The Secret Diamond Sisters

By: Michelle Madow

chapter 1:



“You’re definitely coming to the movies with us tonight, right?” Savannah’s best friend, Evie, asked as Savannah got out of the car. “And sleeping over again?”

“Of course.” Savannah shared a conspiratorial smile with Evie, knowing that “movies” was code for pretending to walk into the theater while Evie’s mom was watching, then having Evie’s current boy toy pick them up and drive them to the unsupervised party five minutes away. They could only stay at the party for three hours, but it was better than not going.

“Thanks for driving me home from volleyball, Mrs. Brown,” she said, waving to Evie’s mom. She was always glad Mrs. Brown didn’t mind dropping her off, because Evie was the only friend of hers who had seen where she lived. If the other girls on the volleyball team saw the ramshackle apartment building where she lived with her mom and two older sisters that looked more like a run-down motel than a home, they would probably laugh about it behind her back.

“It’s no problem, Savannah,” Mrs. Brown said from the driver’s seat. She had the same strawberry-blond hair as her daughter, and the two could almost pass as sisters. “Are you sure you don’t want me to pick you up tonight?”

“I’ll get one of my sisters to drop me off.” She didn’t want to make Mrs. Brown come out of her way twice in one day. It was already more than enough that Evie’s mom drove her home every day after practice during volleyball season, and that she didn’t mind when Savannah stayed the night for two or three days at a time over the summer.

Anyway, her sisters owed her after making her come home now, when she was supposed to have stayed the rest of the day at Evie’s before they went out for the night. Life would be so much easier once she got her license. Of course, she would have to figure out how to borrow Peyton’s car. Convincing her sister would be difficult, because Peyton had saved up for years for that beat-up piece of crap whose engine sounded like it could die any day, but the possibility was better than nothing.

“See you soon, S!” Evie called as her mom pulled away from the curb.

“Bye, E,” Savannah replied, and they both made the sign-language letter for C with their hands. Savannah and Evie called themselves S.E.C., which stood for the “Savannah/Evie Club,” and the letter C was their special symbol. “See you tonight!”

She walked down the sidewalk to the door with the peeling blue paint, wondering what was up. Her sisters never made her come home when she had plans, but Courtney’s voice on the phone had sounded so strained that Savannah knew something was wrong.

She let herself inside and found Peyton and Courtney standing around the stained kitchen table, their grandma and a man Savannah didn’t recognize sitting in the two chairs. He wore a fancy brown suit that probably cost more than everything in Savannah’s wardrobe combined, and his expression was so solemn that he looked like he was at a funeral. Her grandma and sisters looked equally upset.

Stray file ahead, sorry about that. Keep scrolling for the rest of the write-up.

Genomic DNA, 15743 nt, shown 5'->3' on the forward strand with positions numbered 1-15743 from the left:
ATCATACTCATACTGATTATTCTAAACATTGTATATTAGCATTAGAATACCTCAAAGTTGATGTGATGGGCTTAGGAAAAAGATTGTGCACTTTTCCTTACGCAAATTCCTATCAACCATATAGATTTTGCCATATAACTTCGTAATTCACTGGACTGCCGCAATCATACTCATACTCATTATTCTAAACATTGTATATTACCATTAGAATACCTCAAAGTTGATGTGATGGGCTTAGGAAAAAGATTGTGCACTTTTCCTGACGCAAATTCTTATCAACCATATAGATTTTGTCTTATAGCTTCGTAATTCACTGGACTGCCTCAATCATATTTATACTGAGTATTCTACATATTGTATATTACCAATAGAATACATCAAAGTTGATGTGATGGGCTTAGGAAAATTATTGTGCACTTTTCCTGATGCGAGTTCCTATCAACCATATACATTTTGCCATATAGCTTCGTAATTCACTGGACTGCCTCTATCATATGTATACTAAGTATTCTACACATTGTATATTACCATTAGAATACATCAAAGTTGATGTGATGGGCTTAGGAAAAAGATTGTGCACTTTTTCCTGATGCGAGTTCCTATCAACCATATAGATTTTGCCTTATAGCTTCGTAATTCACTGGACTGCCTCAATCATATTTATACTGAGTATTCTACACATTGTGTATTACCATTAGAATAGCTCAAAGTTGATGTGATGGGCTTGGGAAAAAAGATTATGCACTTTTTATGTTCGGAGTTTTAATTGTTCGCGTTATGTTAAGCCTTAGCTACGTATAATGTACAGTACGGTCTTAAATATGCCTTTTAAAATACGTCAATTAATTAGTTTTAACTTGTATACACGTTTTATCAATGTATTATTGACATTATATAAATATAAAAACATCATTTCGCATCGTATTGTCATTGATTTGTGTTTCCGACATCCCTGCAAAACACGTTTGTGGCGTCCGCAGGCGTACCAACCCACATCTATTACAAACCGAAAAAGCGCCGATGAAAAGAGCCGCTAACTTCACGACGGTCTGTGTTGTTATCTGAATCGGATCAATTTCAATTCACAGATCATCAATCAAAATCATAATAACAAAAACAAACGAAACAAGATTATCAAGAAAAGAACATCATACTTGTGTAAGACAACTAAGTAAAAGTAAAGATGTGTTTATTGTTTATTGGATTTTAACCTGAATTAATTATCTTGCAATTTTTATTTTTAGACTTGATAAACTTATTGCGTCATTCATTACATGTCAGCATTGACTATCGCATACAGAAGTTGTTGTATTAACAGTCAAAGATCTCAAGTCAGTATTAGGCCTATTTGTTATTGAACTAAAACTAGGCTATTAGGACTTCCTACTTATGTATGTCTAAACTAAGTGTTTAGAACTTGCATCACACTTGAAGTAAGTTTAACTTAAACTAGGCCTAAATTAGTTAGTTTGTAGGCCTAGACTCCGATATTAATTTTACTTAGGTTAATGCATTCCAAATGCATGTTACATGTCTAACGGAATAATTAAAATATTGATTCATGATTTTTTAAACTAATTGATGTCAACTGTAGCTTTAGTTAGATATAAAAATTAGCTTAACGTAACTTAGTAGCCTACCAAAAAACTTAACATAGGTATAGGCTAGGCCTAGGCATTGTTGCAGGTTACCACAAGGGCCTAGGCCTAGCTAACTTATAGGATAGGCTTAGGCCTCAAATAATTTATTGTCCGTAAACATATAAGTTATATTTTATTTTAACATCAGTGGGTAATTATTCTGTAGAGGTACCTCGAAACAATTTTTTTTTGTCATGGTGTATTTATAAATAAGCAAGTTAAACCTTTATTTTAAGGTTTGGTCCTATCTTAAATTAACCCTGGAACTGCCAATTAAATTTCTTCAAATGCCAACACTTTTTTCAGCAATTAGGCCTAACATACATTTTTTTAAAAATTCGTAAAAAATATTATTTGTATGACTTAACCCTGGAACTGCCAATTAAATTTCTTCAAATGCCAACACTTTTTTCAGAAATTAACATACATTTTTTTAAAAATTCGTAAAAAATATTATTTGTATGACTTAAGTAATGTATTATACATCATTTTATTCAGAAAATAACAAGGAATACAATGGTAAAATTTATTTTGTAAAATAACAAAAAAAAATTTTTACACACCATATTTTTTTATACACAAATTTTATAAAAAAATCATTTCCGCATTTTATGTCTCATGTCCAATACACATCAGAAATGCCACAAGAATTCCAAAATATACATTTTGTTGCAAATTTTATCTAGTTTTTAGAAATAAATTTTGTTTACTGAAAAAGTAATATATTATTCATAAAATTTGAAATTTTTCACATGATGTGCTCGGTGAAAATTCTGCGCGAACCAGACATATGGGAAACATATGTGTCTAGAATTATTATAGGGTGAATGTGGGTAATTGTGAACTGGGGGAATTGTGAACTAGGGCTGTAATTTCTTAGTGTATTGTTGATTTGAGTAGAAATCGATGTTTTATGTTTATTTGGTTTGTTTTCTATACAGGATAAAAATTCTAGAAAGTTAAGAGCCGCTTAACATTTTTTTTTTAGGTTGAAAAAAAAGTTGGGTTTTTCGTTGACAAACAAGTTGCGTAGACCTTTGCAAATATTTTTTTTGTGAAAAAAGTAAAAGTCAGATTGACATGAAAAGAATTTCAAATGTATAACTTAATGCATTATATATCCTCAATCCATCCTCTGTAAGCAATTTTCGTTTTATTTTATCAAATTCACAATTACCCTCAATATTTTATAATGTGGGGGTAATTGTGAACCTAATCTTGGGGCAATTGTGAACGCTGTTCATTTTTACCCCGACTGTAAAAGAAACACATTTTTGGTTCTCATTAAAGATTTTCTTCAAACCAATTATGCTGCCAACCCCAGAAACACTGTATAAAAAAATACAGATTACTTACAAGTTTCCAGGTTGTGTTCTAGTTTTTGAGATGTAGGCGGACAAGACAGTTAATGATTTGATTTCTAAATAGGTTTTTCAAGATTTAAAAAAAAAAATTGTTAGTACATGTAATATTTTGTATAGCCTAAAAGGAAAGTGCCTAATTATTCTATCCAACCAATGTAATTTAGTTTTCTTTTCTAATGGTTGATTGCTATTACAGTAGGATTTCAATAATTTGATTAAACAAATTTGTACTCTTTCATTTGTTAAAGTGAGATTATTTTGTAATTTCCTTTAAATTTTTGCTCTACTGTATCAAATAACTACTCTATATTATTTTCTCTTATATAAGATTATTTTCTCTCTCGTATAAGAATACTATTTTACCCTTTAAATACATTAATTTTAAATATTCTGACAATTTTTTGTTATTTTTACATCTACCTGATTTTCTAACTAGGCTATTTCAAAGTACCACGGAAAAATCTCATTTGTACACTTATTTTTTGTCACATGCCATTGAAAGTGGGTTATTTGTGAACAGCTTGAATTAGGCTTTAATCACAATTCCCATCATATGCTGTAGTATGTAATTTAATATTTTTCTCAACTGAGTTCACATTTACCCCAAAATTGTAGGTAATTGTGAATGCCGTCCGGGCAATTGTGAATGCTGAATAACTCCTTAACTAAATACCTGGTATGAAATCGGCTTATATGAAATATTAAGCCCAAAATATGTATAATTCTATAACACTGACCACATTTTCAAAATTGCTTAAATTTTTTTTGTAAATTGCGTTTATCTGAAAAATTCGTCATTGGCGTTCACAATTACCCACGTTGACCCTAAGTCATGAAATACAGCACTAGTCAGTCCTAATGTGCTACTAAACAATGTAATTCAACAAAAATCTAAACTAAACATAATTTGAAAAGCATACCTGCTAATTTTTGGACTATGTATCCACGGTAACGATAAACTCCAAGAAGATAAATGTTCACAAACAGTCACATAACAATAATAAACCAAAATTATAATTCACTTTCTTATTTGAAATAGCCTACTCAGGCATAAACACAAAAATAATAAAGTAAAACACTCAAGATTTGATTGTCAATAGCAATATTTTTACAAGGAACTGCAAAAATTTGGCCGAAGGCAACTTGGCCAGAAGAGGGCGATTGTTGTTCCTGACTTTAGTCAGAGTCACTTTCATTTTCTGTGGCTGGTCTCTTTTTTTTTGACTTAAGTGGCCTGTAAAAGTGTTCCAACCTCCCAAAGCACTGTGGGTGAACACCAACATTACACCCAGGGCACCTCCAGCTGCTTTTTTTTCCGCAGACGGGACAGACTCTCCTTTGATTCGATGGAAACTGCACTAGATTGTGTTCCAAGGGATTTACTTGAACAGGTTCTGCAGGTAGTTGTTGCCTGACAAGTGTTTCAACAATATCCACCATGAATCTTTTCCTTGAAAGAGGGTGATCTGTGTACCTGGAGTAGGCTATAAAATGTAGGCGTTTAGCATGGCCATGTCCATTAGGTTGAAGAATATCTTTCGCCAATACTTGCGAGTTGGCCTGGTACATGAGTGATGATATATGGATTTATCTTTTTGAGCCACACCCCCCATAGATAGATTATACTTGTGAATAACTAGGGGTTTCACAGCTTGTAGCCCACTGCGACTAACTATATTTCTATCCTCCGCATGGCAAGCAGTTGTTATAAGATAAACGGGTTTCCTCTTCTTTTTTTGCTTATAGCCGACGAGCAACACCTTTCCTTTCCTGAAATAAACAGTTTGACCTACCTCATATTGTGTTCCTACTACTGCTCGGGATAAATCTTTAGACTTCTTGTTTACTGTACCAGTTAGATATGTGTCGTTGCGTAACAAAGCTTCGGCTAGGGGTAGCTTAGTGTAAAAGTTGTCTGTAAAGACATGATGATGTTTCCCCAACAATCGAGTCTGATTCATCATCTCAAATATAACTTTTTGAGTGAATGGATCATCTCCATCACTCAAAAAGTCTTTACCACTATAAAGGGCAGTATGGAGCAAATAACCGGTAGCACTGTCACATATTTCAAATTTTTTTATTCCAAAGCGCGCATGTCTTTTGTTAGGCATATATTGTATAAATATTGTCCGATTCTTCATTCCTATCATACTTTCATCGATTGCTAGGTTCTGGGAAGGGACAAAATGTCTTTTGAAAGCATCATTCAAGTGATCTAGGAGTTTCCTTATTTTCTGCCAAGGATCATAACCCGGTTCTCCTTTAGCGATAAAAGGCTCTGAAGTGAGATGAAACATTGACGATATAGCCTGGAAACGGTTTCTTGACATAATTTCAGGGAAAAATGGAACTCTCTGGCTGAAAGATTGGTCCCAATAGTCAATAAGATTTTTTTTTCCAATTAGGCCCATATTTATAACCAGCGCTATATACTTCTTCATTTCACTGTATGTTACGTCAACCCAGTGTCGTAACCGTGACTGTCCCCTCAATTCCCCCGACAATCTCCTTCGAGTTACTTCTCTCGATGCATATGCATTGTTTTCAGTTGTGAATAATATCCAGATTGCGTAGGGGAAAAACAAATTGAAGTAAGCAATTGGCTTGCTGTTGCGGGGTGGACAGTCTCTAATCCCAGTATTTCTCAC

“What’s going on?” Savannah dropped her sleepover bag on the cracked linoleum floor. She hadn’t been home since yesterday morning, and had an awful feeling this had to do with the one person who wasn’t here—her mom.

“Hi, sweetie.” Grandma always looked younger than her seventy-so years, but her eyes were so sad right now that her age shined through. “Sorry for making you come home early. I wouldn’t have asked unless it was serious.”

“Where’s Mom?” Savannah swallowed and leaned against the arm of the living room couch, expecting the worst. Her mom had always drunk a lot, but after she’d lost her job as a secretary last year, she had spiraled out of control. Her sisters tried to shield Savannah from seeing what went on, but Savannah wasn’t stupid. She knew her mom was drinking all day, so much that she got physically sick at night and in the morning, and that she couldn’t hold on to a hostess or waitress job for longer than two months. They could barely keep enough food in the house anymore, since Mom blew all the grocery money on alcohol.

“That’s what we needed you here to discuss,” the man cut in. He looked like he would fit in better in a fancy office building than their crappy apartment in Fairfield, California.

“Who’s he?” Savannah asked Grandma.

“This is Mr. Webster,” Grandma said. “He’s a lawyer who works for your father.”

“What?” Savannah’s heart pounded. That couldn’t be true. Savannah had always been warned that her father was dangerous, that he didn’t want anything to do with her and her sisters. She hated that he felt that way, but it was how her life had always been, so she’d accepted it and moved on. “Am I missing something?”

“We all are.” Peyton’s eyes blazed. “We’ve been lied to for our entire lives.”

That was becoming clear to Savannah, but it was Courtney who caught her up on what had happened while she had been having a sleepover at Evie’s.

“Last night, Mom was pulled over for drunk driving on her way to work,” Courtney said, somehow managing to stay calm as she relayed the story. “They brought her to the station, and she lost her license and job.” Was that the fifth or sixth job she’d lost in the past year? Savannah had lost count. “I called Grandma to get Mom out of the station, and then...” Courtney shrugged and looked at Grandma, as if she wanted her to continue.

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